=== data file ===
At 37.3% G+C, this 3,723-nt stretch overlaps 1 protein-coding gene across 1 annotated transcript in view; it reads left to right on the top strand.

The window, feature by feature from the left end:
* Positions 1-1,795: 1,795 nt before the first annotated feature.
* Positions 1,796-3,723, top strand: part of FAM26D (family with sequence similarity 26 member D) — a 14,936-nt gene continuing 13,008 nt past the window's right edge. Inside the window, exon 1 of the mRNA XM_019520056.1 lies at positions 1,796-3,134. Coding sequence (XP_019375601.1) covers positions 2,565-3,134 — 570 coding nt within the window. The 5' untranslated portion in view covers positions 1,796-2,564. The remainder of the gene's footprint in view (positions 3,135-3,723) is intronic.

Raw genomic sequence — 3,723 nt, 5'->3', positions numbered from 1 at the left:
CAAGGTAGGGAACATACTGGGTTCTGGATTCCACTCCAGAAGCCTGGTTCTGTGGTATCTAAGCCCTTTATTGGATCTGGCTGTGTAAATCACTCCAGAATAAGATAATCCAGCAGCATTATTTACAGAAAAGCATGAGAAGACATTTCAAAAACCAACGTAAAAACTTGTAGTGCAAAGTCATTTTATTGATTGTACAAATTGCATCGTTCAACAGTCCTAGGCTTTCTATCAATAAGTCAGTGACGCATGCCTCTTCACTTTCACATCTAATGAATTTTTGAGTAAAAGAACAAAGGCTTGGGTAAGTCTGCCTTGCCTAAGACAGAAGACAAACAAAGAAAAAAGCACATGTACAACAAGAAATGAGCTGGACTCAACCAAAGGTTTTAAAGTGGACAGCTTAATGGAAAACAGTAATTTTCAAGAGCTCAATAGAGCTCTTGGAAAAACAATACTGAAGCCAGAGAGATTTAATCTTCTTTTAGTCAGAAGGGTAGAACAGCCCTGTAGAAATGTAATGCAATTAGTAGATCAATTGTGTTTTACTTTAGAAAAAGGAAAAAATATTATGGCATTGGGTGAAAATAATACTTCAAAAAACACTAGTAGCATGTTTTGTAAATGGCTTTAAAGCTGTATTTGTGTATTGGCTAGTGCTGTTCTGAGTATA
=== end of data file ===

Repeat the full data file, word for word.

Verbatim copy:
At 37.3% G+C, this 3,723-nt stretch overlaps 1 protein-coding gene across 1 annotated transcript in view; it reads left to right on the top strand.

The window, feature by feature from the left end:
* Positions 1-1,795: 1,795 nt before the first annotated feature.
* Positions 1,796-3,723, top strand: part of FAM26D (family with sequence similarity 26 member D) — a 14,936-nt gene continuing 13,008 nt past the window's right edge. Inside the window, exon 1 of the mRNA XM_019520056.1 lies at positions 1,796-3,134. Coding sequence (XP_019375601.1) covers positions 2,565-3,134 — 570 coding nt within the window. The 5' untranslated portion in view covers positions 1,796-2,564. The remainder of the gene's footprint in view (positions 3,135-3,723) is intronic.

Raw genomic sequence — 3,723 nt, 5'->3', positions numbered from 1 at the left:
CAAGGTAGGGAACATACTGGGTTCTGGATTCCACTCCAGAAGCCTGGTTCTGTGGTATCTAAGCCCTTTATTGGATCTGGCTGTGTAAATCACTCCAGAATAAGATAATCCAGCAGCATTATTTACAGAAAAGCATGAGAAGACATTTCAAAAACCAACGTAAAAACTTGTAGTGCAAAGTCATTTTATTGATTGTACAAATTGCATCGTTCAACAGTCCTAGGCTTTCTATCAATAAGTCAGTGACGCATGCCTCTTCACTTTCACATCTAATGAATTTTTGAGTAAAAGAACAAAGGCTTGGGTAAGTCTGCCTTGCCTAAGACAGAAGACAAACAAAGAAAAAAGCACATGTACAACAAGAAATGAGCTGGACTCAACCAAAGGTTTTAAAGTGGACAGCTTAATGGAAAACAGTAATTTTCAAGAGCTCAATAGAGCTCTTGGAAAAACAATACTGAAGCCAGAGAGATTTAATCTTCTTTTAGTCAGAAGGGTAGAACAGCCCTGTAGAAATGTAATGCAATTAGTAGATCAATTGTGTTTTACTTTAGAAAAAGGAAAAAATATTATGGCATTGGGTGAAAATAATACTTCAAAAAACACTAGTAGCATGTTTTGTAAATGGCTTTAAAGCTGTATTTGTGTATTGGCTAGTGCTGTTCTGAGTATA